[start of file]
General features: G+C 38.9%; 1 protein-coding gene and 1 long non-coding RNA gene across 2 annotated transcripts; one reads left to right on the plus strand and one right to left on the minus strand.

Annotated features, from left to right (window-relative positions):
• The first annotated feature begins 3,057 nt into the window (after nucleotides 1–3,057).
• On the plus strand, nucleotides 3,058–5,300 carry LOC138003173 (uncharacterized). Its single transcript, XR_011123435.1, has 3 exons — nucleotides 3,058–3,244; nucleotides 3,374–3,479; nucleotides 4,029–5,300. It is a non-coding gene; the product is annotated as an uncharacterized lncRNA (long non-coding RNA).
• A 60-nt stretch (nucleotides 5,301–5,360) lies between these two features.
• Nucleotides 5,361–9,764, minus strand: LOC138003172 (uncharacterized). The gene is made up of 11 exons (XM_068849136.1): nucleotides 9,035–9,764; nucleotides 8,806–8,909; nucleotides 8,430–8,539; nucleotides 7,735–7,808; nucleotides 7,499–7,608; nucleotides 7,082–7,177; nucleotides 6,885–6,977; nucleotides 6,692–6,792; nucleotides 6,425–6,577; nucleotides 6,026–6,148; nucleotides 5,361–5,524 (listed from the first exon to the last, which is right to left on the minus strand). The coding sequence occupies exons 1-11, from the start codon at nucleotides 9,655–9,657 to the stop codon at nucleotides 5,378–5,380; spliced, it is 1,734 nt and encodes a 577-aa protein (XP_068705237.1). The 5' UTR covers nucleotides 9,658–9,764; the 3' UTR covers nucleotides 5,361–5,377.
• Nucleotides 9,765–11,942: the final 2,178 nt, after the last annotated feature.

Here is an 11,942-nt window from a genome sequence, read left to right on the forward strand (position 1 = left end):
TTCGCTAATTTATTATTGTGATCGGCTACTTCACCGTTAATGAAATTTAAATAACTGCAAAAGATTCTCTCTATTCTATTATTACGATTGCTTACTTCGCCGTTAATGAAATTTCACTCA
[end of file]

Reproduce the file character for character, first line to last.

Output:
General features: G+C 38.9%; 1 protein-coding gene and 1 long non-coding RNA gene across 2 annotated transcripts; one reads left to right on the plus strand and one right to left on the minus strand.

Annotated features, from left to right (window-relative positions):
• The first annotated feature begins 3,057 nt into the window (after nucleotides 1–3,057).
• On the plus strand, nucleotides 3,058–5,300 carry LOC138003173 (uncharacterized). Its single transcript, XR_011123435.1, has 3 exons — nucleotides 3,058–3,244; nucleotides 3,374–3,479; nucleotides 4,029–5,300. It is a non-coding gene; the product is annotated as an uncharacterized lncRNA (long non-coding RNA).
• A 60-nt stretch (nucleotides 5,301–5,360) lies between these two features.
• Nucleotides 5,361–9,764, minus strand: LOC138003172 (uncharacterized). The gene is made up of 11 exons (XM_068849136.1): nucleotides 9,035–9,764; nucleotides 8,806–8,909; nucleotides 8,430–8,539; nucleotides 7,735–7,808; nucleotides 7,499–7,608; nucleotides 7,082–7,177; nucleotides 6,885–6,977; nucleotides 6,692–6,792; nucleotides 6,425–6,577; nucleotides 6,026–6,148; nucleotides 5,361–5,524 (listed from the first exon to the last, which is right to left on the minus strand). The coding sequence occupies exons 1-11, from the start codon at nucleotides 9,655–9,657 to the stop codon at nucleotides 5,378–5,380; spliced, it is 1,734 nt and encodes a 577-aa protein (XP_068705237.1). The 5' UTR covers nucleotides 9,658–9,764; the 3' UTR covers nucleotides 5,361–5,377.
• Nucleotides 9,765–11,942: the final 2,178 nt, after the last annotated feature.

Here is an 11,942-nt window from a genome sequence, read left to right on the forward strand (position 1 = left end):
TTCGCTAATTTATTATTGTGATCGGCTACTTCACCGTTAATGAAATTTAAATAACTGCAAAAGATTCTCTCTATTCTATTATTACGATTGCTTACTTCGCCGTTAATGAAATTTCACTCA